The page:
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Where else does funding for the stations come from?
We apply for and are often awarded foundation grant monies. We do not receive funding from Culture Works. We do exchange moral support, information and good will with them. We receive funding from three government sources:

  1. Arts organizations allocation from the Montgomery County Commissioners funded by sales tax receipts in Montgomery County. Please consider shopping in Montgomery County!
  2. eTech Ohio allocations for both WDPR and WDPG.
  3. Corporation for Public Broadcasting allocations which are based on a fraction of what we are able to raise independently in the community.

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Who was Clark J. Haines?
Clark J. Haines lived a vital and energetic life devoted to music and the teaching of music. He had a full career in music and administration with the Kettering City Schools and additional careers with Grace Methodist Church, the Dayton Philharmonic Orchestra Chorus and the NCR band. In 1980, he and others began asking why Dayton was the largest city in the U. S. without its own public radio station. By 1985 they had obtained a broadcast frequency and WDPR-FM signed on the air on November 11.

In 1998 we instituted the Clark J. Haines Society to recognize Clark's enormous contributions to this station. Clark Haines died on June 23, 2001. He will be missed by the many in this community who benefit every from his vision, his kindness and his enthusiasm.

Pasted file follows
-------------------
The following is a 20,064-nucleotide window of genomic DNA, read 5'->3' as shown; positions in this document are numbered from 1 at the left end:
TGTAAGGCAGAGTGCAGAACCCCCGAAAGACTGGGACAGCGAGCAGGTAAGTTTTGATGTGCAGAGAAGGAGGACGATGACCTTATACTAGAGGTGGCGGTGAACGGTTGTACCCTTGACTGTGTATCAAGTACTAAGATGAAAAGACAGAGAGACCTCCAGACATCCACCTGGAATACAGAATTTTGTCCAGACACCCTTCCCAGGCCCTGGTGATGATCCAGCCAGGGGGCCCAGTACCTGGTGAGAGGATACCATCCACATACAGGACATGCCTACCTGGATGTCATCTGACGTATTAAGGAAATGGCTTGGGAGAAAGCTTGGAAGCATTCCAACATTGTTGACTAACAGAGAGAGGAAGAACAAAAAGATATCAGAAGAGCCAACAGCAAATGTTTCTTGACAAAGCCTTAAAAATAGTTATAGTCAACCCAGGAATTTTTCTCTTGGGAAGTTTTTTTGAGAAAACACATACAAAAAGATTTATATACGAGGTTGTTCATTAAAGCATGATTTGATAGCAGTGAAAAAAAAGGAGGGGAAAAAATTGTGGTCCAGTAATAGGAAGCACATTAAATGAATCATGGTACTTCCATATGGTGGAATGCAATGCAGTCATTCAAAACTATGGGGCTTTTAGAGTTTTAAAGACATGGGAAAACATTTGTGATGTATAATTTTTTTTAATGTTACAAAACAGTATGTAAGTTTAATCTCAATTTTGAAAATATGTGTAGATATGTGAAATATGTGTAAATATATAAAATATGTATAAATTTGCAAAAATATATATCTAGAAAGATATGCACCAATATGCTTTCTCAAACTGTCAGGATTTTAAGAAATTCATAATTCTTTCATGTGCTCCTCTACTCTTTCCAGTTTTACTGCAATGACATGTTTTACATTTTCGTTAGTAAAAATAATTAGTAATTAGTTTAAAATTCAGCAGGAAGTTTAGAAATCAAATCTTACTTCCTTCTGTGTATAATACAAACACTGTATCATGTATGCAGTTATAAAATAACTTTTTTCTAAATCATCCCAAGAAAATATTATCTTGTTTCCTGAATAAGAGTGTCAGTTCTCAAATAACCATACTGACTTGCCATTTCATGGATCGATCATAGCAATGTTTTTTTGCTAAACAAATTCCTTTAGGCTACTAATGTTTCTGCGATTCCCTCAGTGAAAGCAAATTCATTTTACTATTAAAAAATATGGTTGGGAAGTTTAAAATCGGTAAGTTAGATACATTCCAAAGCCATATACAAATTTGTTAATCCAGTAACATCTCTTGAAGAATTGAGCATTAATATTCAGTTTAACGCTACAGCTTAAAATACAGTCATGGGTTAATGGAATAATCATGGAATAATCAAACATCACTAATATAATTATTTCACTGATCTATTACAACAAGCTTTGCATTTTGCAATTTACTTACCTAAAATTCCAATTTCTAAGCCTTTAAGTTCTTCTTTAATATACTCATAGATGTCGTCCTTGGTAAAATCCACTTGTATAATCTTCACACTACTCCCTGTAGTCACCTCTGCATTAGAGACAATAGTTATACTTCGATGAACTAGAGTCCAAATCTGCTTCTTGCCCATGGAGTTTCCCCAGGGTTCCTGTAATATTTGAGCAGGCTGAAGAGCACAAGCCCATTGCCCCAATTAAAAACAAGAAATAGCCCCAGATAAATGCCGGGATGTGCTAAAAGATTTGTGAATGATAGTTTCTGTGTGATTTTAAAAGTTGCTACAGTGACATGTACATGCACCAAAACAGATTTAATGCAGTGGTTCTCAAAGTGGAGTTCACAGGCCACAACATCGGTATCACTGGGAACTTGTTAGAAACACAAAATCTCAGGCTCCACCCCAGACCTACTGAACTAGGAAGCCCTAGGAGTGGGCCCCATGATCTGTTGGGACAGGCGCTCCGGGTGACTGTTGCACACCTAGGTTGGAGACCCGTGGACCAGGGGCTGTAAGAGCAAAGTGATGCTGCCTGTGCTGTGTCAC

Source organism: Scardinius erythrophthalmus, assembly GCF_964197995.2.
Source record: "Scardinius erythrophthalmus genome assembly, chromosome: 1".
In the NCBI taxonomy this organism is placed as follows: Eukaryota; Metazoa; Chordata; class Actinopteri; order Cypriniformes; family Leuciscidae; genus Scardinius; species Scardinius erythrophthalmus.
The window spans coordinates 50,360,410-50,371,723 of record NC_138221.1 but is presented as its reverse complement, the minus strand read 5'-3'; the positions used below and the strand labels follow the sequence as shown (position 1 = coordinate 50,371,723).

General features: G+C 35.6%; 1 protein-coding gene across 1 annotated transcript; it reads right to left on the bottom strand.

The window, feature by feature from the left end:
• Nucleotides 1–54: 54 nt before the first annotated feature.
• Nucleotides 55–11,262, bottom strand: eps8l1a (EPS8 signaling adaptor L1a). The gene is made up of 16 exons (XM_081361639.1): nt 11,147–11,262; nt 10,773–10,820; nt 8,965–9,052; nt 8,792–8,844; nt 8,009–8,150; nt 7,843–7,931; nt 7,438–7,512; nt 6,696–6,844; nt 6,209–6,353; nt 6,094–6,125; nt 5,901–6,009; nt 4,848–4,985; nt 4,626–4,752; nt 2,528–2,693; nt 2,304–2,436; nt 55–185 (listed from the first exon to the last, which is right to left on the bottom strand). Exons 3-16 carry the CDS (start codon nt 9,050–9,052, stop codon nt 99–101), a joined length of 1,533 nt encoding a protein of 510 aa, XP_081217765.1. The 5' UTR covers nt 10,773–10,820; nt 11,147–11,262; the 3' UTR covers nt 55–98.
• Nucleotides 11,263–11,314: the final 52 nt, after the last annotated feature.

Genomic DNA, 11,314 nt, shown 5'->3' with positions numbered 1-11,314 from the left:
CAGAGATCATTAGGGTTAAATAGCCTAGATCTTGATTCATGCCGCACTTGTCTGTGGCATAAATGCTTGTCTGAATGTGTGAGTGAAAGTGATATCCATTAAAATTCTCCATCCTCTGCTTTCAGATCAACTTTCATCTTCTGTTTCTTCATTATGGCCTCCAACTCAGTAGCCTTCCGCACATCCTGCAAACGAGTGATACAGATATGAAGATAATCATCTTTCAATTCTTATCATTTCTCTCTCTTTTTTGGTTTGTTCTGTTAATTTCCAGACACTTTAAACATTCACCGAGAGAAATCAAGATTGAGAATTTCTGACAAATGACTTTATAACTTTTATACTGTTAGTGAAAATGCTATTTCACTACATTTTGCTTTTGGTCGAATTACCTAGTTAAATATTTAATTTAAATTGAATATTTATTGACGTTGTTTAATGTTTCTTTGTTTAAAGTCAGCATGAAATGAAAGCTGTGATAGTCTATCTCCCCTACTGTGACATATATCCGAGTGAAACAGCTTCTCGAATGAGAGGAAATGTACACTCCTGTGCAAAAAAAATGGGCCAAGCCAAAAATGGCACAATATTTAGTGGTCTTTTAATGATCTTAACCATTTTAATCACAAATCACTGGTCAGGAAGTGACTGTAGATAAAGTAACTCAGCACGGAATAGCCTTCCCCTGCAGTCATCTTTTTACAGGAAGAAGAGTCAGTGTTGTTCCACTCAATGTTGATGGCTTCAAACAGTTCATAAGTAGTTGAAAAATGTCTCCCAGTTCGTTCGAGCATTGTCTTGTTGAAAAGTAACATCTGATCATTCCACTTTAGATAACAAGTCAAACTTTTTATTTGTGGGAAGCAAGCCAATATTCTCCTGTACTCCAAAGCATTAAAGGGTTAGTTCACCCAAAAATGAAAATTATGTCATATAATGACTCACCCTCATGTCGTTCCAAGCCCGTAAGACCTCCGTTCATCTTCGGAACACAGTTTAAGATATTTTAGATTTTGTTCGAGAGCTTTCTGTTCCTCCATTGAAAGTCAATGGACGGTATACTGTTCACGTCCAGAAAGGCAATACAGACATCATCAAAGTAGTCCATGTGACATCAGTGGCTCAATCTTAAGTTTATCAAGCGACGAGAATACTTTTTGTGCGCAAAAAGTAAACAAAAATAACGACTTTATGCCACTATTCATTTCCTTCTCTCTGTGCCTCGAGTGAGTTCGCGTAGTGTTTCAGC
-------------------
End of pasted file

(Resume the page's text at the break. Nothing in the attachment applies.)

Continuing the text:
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Why can't I get your station at my house in Yellow Springs (Bellbrook, Waynesville)?
WDPR broadcasts at 600 watts from a tower in West Carrollton. FM broadcasting operates according to what is called "an unobstructed line of sight" ratio. The higher an antenna is on the tower, the further out the signal reaches - as long as nothing gets in the way. In our case, there is a ridge that runs roughly along I-675 and blocks our "line of sight" into these communities. Our number one station priority is to improve this access.

Occasionally we are asked why we just don't "turn up the power." The FCC regulates broadcast power quite closely and what we have now is all we are licensed for in the Dayton market. The FCC is very careful to be sure that stations that are geographically close and located near one another on the broadcast dial do not interfere with each other and distort the reception for both stations.
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How many people listen to the station?
In our metro service area of Montgomery, Preble, Greene, Clark and Miami counties, we serve 45,000 unduplicated listeners weekly. (Source: Arbitron/Radio Research Consortium, Inc., TSA Persons 12+, Monday-Sunday, 6a-12m, Spring 2010. Arbitron data are estimates only.)
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Who at Discover Classical should I talk to about . . .

A great idea Anybody! We love great ideas.
My membership Membership Services Manager Ren Jett
Programming President / CEO Shaun Yu
A complaint President / CEO Shaun Yu
A marketing possibility President / CEO Shaun Yu
Public Service Announcement Operations Manager Larry Coressel
Underwriting a program Director of Underwriting Linda Menz